No. LanguageBug is not a language learning method, but an approach to language learning. Language learning methods are rigid, fixed instructions to learn languages. An approach, on the other hand, is a flexible and adaptable set of practices and beliefs.
The problem with methods
The word “method” usually comes to mind when discussing how to make language learning. Yet, language learning and teaching methods can be too strict and purist.
Brown (2002, p. 10) lists several reasons to give up with such “obsession” with methods. This list includes the following items:
- It is hard to empirically test, and verify language pedagogy,
- Methods are usually too prescriptive and overgeneralized,
- Methods become indistinguishable as learners reach advanced levels.
A unified approach has been substituting individual methods. This shift begins with the Designer Methods and results in the Post-method Era.
In the 1970s, “in a burst of innovation” (Brown, 2000, p. 10), several language teaching learning methods were created. Nunan (1989) calls these the designer methods.
The designer methods consisted of Community Language Learning, the Silent Way, Suggestopedia, Total Physical Response, and a few others.
EXAMPLE: Total Physical Response
To understand what these methods meant and still mean, and how to approach them, let’s analyze the Total Physical Response method, also widely known as the TPR method.
TPR is one particularly unconventional example of a designer method, created by Dr. Asher (1969), psychologist at San José State University.
Archer observed that children “in learning their first language appear[ed] to do a lot of listening before they speak” and that “their listening is [was] accompanied by physical responses” (Brown, 2000, p. 30).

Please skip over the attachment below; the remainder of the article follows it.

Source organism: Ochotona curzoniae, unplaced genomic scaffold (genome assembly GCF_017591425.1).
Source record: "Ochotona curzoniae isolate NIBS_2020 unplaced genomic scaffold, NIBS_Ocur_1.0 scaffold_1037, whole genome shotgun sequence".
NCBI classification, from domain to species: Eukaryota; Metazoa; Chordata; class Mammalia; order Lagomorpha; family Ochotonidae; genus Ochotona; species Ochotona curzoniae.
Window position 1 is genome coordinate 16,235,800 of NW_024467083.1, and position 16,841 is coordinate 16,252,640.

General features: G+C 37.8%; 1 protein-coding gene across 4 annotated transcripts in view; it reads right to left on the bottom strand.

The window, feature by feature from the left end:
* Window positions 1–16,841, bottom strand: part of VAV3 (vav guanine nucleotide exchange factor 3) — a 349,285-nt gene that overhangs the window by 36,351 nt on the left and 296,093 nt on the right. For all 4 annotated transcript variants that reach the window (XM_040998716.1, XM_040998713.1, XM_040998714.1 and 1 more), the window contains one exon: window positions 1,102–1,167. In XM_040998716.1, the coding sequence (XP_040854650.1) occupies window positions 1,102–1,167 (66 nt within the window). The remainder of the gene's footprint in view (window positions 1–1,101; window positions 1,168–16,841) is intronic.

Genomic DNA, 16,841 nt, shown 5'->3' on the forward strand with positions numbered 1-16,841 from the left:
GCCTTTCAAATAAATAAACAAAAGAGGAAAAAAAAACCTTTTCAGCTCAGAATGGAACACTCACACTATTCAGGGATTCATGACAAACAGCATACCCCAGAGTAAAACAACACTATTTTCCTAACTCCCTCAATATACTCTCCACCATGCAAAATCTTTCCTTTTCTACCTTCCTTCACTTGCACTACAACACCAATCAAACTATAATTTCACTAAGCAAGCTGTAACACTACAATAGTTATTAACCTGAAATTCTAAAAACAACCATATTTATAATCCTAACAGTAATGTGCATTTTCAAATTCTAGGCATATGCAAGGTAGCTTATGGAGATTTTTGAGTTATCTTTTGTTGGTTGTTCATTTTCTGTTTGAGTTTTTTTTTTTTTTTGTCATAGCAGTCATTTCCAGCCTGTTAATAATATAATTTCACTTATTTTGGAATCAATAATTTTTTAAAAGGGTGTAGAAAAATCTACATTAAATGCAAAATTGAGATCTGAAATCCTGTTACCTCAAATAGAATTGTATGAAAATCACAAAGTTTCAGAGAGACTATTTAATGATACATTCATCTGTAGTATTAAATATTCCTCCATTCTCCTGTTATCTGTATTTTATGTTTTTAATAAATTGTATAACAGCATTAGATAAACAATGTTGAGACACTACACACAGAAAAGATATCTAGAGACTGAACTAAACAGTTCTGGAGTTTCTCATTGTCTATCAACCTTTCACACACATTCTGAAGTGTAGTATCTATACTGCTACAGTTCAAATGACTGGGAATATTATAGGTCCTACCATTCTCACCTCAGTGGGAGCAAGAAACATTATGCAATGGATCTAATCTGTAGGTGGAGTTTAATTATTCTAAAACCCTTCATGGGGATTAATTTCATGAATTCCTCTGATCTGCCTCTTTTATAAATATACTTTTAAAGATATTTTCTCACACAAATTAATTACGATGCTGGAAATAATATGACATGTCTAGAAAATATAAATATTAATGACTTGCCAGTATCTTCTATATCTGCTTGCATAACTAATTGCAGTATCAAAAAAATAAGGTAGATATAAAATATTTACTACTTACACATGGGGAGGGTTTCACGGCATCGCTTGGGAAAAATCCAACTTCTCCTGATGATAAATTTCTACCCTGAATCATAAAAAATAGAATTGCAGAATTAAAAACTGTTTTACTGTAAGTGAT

Based on these observations, Archer proposed the TPR method. Its functioning relies on very specific and limited roles in the classroom:
- teachers give commands in the target language (“Sit down!”),
- students react to these commands physically (they sit down).
No other actions or activities are part of the TPR method, which means that all language learning should occur exclusively through physical reactions to voice commands.
A great deal of physical engagement makes TPR a really fun method for some students. Also, TPR can be “especially effective in the beginning levels” (Brown, 2000, p. 30).
In the field of embodied cognition (Lee, 2014), TPR might offer an interesting case study. For example, it would be fruitful to assess how much these body movements might contribute to memory retention.
Would it be possible to teach an abstract word, such as “socialism”, through TPR? What about idioms, such as “Bite off more than one can chew” or “Elephant in the room”? Probably not.
TPR is notably limited regarding what can be taught through it (Widodo, 2005, p. 240). There is obviously not one body movement associated with every word or phrase in a language.
Today, it has become rare to find an exclusive TPR classroom, where speaking, writing, and reading are not allowed. Still, some strategies and activities taken from the TPR method remain popular among teachers.
The post-method Era
Designer methods such as TPR should be applauded “for their innovative flair” and have indeed left behind their legacy of findings, achievements, and teaching strategies. However, we now acknowledge that they were “not the godsend that their inventors and marketers hoped they would be” (Brown, 2000, p. 25) in light of their limitations.
Brown (2002) coined the expression Post-Method Era (p. 9) to refer to the moment in which practices that come from different, fundamentalist methods can be integrated into a single approach.
While in the 1970s language teaching consisted of many competing methods in Brown’s view (2000, p. 13), it is “now more aptly characterized by a relatively unified, comprehensive ‘approach’”.
Galante (2014) defines this as a “shift from using methods in the purist sense to recognizing that the nature of language learning is complex and nonlinear” (p. 58).
An approach, therefore, is a consistent body of knowledge (strategies, best practices, …) that supports a particular path to language teaching and learning. It does so without being too restrictive or normative.
Image 3 summarizes this whole trajectory from the designer methods to the post-method era. It ends with the acknowledgment that “there is no single right way to learn languages”.